Nix Packages

Since switching to NixOS a few months ago, I’ve been learning more and more about using the Nix package manager that it’s based on.

I’m still nowhere near an expert, but thought I’d document some of the things I’ve found out, what I misunderstood and which approaches tend to work better than others. This post is an introduction and a reproduction of a comment I made on Hacker News.

Package Managers

Nix is a “package manager”. This is a familiar concept to most Linux users, who’ve been using them for at least 20 years. If you’ve not come across the term before, then think of an “App Store” without any money being involved.

There are a few advantages to using a package manager. Without a package manager, applications tend to come with copies of all of the third-party code they make use of. This wastes space, since many applications might include copies of the same thing. It can also be insecure, since vulnerabilities in these third-party components must be patched in every single copy to remove the threat. The alternative is to have the user install one copy of the third-party code, and have every application use that copy. This is painful to do by hand, and is what package managers are great for.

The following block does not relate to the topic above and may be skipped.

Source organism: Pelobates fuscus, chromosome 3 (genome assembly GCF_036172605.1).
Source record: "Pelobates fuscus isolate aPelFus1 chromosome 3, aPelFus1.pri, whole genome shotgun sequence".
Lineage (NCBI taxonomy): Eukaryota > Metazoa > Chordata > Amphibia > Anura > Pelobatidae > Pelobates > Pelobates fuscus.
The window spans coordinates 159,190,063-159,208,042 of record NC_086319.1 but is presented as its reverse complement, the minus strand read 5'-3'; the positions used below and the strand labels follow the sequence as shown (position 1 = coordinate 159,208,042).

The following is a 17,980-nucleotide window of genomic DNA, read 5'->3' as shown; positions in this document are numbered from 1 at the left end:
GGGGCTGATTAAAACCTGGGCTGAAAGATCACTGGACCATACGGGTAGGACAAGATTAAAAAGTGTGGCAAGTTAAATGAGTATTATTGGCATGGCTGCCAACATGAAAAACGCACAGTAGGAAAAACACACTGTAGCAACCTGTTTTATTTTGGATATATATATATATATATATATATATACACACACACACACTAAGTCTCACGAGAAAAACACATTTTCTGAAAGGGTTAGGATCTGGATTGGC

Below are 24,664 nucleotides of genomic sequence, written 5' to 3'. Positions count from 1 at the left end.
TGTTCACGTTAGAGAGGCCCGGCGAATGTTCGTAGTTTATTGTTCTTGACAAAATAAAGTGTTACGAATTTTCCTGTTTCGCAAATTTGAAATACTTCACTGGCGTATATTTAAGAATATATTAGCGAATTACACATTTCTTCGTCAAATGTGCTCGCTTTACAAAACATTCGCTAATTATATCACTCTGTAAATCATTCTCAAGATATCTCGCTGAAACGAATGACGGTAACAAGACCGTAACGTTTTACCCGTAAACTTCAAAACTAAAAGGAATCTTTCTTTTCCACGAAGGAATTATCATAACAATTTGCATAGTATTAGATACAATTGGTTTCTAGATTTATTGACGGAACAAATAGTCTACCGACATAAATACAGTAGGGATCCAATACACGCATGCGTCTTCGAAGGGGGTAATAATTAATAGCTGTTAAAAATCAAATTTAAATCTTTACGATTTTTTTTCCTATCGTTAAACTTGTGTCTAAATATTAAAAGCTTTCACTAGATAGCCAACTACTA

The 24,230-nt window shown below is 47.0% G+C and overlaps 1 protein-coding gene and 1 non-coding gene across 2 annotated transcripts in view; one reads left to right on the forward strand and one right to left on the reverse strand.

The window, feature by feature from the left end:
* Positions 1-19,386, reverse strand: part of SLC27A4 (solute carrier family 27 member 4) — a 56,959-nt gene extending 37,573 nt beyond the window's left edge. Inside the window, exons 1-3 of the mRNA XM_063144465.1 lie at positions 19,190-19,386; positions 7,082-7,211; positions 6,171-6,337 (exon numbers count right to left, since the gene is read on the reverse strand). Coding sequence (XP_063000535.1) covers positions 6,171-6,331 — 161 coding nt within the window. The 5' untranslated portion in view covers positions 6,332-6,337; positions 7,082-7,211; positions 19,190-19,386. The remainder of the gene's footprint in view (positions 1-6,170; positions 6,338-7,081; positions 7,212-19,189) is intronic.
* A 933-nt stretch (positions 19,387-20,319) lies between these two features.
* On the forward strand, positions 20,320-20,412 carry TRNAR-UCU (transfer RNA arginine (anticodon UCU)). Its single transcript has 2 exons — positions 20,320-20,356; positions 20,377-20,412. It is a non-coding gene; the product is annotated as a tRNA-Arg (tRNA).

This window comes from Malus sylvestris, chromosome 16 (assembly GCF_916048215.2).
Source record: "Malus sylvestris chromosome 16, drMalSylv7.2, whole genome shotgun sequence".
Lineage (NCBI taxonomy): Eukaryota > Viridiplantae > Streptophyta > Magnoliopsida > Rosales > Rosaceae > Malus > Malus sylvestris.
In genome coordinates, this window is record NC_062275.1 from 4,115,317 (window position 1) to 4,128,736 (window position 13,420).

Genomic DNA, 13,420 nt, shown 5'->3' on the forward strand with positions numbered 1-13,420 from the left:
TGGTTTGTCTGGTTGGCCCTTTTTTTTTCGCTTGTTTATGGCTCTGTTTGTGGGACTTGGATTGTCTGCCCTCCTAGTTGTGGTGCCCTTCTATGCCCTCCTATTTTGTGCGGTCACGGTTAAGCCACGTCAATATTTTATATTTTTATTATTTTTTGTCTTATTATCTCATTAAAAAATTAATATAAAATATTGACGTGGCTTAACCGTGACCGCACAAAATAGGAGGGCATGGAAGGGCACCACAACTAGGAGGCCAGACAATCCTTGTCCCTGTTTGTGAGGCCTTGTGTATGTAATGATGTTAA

One problem with “traditional” package managers is that they affect the whole system. Updating one package, like Firefox, will affect all users on the system. Not only that, but if the new Firefox package depends on, say, an updated JPEG library, every other package using the JPEG library will be switched to this new version. This can cause “dependency hell”, when the dependencies of two packages can’t be reconciled at the same time. For example, if LibreOffice doesn’t work with the new JPEG library that Firefox requires.